What happened on Saturday at Muirfield Village Golf Club, home of the Memorial Tournament each year, will go down in PGA Tour history. Jon Rahm came back early to complete the second round and in those 5 holes he showed that he was playing better than the rest. Those 5 chapters were played at 2 under par, hole in 1 included in 16, and he was ahead by two over Patrick Cantlay. The funny thing about the case is that Cantlay had won here in 2019 and Rahm was the defending champion at Jack Nicklaus’ house.
Quick in the afternoon we all noticed that Rahm seemed to be playing on autopilot. In the whole round he missed only two fairways and a single green. He holed almost everything he threw with his new putter, signed 64 and finished all 54 holes 6 ahead of Cantlay.
The Spanish’s joy lasted less than a minute. As he left the 18th green, two tour officials announced that his test result had come back positive and that he should withdraw from the tournament.
At the beginning of the week Rahm informed the Tour that in the days leading up to the tournament he had been in close contact with someone who had subsequently tested positive. The tour gave him the possibility to play in the tournament, but with daily tests.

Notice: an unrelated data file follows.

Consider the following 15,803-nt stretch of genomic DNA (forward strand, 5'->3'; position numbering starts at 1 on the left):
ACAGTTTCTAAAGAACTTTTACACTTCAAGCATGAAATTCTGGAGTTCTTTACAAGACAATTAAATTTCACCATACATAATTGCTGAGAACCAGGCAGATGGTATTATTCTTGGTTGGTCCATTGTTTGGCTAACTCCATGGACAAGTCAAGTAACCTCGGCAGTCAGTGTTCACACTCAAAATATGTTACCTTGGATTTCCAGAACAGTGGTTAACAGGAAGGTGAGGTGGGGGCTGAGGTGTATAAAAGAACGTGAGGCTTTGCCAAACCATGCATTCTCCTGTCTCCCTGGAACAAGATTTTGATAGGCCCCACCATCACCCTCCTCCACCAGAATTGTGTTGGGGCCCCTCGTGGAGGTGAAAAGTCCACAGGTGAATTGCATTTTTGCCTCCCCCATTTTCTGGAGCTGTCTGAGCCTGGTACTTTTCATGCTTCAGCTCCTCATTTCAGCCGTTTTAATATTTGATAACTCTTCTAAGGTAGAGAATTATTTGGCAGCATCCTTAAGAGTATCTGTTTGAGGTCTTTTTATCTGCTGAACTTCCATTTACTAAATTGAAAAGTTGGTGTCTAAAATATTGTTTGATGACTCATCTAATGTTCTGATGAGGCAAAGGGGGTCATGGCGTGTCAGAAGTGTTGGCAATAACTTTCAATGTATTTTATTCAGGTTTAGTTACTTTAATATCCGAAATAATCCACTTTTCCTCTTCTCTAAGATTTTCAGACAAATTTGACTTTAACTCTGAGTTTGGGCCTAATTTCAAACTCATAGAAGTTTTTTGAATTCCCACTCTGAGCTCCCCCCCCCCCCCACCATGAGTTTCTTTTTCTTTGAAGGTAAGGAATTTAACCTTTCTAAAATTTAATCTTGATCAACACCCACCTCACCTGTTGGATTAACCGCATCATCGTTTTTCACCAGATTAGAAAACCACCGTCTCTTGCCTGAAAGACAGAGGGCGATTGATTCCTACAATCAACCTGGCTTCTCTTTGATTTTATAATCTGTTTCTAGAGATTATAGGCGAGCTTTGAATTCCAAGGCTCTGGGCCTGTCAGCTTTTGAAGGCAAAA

The PGA Tour protocol is very clear and says that if the player is not vaccinated and was in contact with a positive, he must undergo daily tests. On the contrary, if the player is vaccinated and does not present symptoms, he does not have to undergo these tests every day of the tournament. It is not known for sure if Rahm is vaccinated or not, but it would appear that he is not.
All the tests that Rahm did since his arrival at Memorial were negative, until after the second round ended on Saturday morning, the first positive appeared.
That news only reached the hands of the tour just after 4 in the afternoon when Rahm was playing the 13th hole of the third round. The tour immediately requested another test on the same sample to corroborate the first result, and at 6:05 p.m. the confirmation of the positive arrived. At that time Rahm was playing the final hole.
Had Rahm won the tournament yet? No. Did he have a good chance of winning? Very good chances. By now Rahm, who is asymptomatic and missed a hearty check, must be wondering why he didn’t get vaccinated. If this is true, we also ask ourselves the same thing.